New York City. It is said that if you can make it there, you can make it anywhere.
The athletes of Penn track and field will have their chance to prove their worth in the Big Apple on Saturday when they compete in the Columbia Invitational. The meet will be held in the historic Fort Washington Avenue Armory, which has been a Manhattan mainstay since 1911.
The meet will serve as the first major test of the year for the Quakers, who have mainly competed against lesser competition for the duration of the indoor campaign.
Penn’s coaches and athletes are especially excited for the meet, the scope of which extends far beyond any previous meet.
The Red and Blue have mostly used previous meets to train and get into form, but this one is a different story. Following weeks of going through the motions, the Quakers are ready to show the rest of the Ivy League what they bring to the table.
“We’re expecting to go out and actually be able to compete, start to PR and really show off what we can do,” junior middle distance runner Mato Bekelja said.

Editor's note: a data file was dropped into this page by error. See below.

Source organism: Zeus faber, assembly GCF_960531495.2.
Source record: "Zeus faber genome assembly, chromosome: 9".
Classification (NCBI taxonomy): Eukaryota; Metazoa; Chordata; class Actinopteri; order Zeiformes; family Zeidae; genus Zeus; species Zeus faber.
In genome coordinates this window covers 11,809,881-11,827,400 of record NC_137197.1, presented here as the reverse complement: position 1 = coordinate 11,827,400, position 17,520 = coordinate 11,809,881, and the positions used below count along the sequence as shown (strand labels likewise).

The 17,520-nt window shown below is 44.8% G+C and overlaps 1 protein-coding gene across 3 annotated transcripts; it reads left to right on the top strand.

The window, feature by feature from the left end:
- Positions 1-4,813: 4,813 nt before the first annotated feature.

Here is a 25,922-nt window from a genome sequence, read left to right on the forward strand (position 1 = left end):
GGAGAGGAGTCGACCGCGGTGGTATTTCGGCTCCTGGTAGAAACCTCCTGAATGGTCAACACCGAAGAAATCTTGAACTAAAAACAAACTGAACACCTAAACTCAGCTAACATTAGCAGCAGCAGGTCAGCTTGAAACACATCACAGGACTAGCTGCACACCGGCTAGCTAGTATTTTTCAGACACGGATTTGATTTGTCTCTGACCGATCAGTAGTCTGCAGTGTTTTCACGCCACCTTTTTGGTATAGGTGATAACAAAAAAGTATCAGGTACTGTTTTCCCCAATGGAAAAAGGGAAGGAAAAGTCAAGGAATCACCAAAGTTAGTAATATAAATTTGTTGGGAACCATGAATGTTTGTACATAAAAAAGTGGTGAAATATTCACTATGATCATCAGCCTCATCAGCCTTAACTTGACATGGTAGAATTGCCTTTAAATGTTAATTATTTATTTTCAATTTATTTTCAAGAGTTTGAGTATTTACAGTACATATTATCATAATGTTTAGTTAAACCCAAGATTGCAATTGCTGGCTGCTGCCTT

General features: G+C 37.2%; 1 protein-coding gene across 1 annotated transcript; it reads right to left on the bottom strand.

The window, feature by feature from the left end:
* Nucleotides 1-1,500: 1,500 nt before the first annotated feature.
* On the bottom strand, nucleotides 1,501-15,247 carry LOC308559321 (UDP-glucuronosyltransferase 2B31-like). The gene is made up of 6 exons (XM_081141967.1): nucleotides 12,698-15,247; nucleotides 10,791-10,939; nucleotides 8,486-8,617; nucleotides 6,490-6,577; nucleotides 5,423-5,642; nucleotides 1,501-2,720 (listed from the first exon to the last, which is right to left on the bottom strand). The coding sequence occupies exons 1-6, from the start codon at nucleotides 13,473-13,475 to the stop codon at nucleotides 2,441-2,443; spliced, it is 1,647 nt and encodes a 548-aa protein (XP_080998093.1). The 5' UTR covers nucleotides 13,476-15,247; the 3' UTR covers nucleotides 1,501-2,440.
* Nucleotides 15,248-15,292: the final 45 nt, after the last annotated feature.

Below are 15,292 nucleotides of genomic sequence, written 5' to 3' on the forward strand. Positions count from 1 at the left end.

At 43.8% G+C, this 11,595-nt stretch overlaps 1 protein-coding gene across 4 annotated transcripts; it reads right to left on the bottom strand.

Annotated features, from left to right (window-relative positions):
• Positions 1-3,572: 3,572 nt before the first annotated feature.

After seeing his freshman athletes step up on numerous occasions, most notably in last week’s meet at Haverford, coach Steve Dolan is ready for his veterans to perform at their highest level yet this season.
“We had some great freshman performances, but I think you’ll see some other event groups where we have some really strong juniors and seniors that will be noteworthy this weekend,” he said.
This will be the first meet of the year in which Penn will field close to a full squad in competition, but the team is confident nonetheless.
“There will be some new faces,” Dolan said. “But then there will be some people take it to another level who have already competed well.”
“We want to show the Ivy League that Penn is not someone to be fooled with,” Bekelja added.
In true Dolan fashion, though, the program has set their sights far beyond the consequences of this coming meet. As always, the ultimate focus of the team rests on the Ivy Championships.
“It’s really a month until the Ivy Championships, so we’d like to build through February,” Dolan said.
Of course, in the wake of freshman runner Madison Holleran’s suicide, the team’s focus will not
rest solely on the meet ahead.
“There isn’t a day that we don’t think about Madison,” Bekelja said.
“Everyone knows that we have had a real challenge emotionally,” Dolan added. “The team has been amazing in pulling together and supporting each other.”
But the Quakers have endeavored to rally together to honor Holleran, and they see this meet as another perfect occasion to do just that.
“It’s going to be with us for a long time,” Dolan said. “But this is what we do. We love to compete in track and field, as did Madison, and they’re going to go for it in her honor.”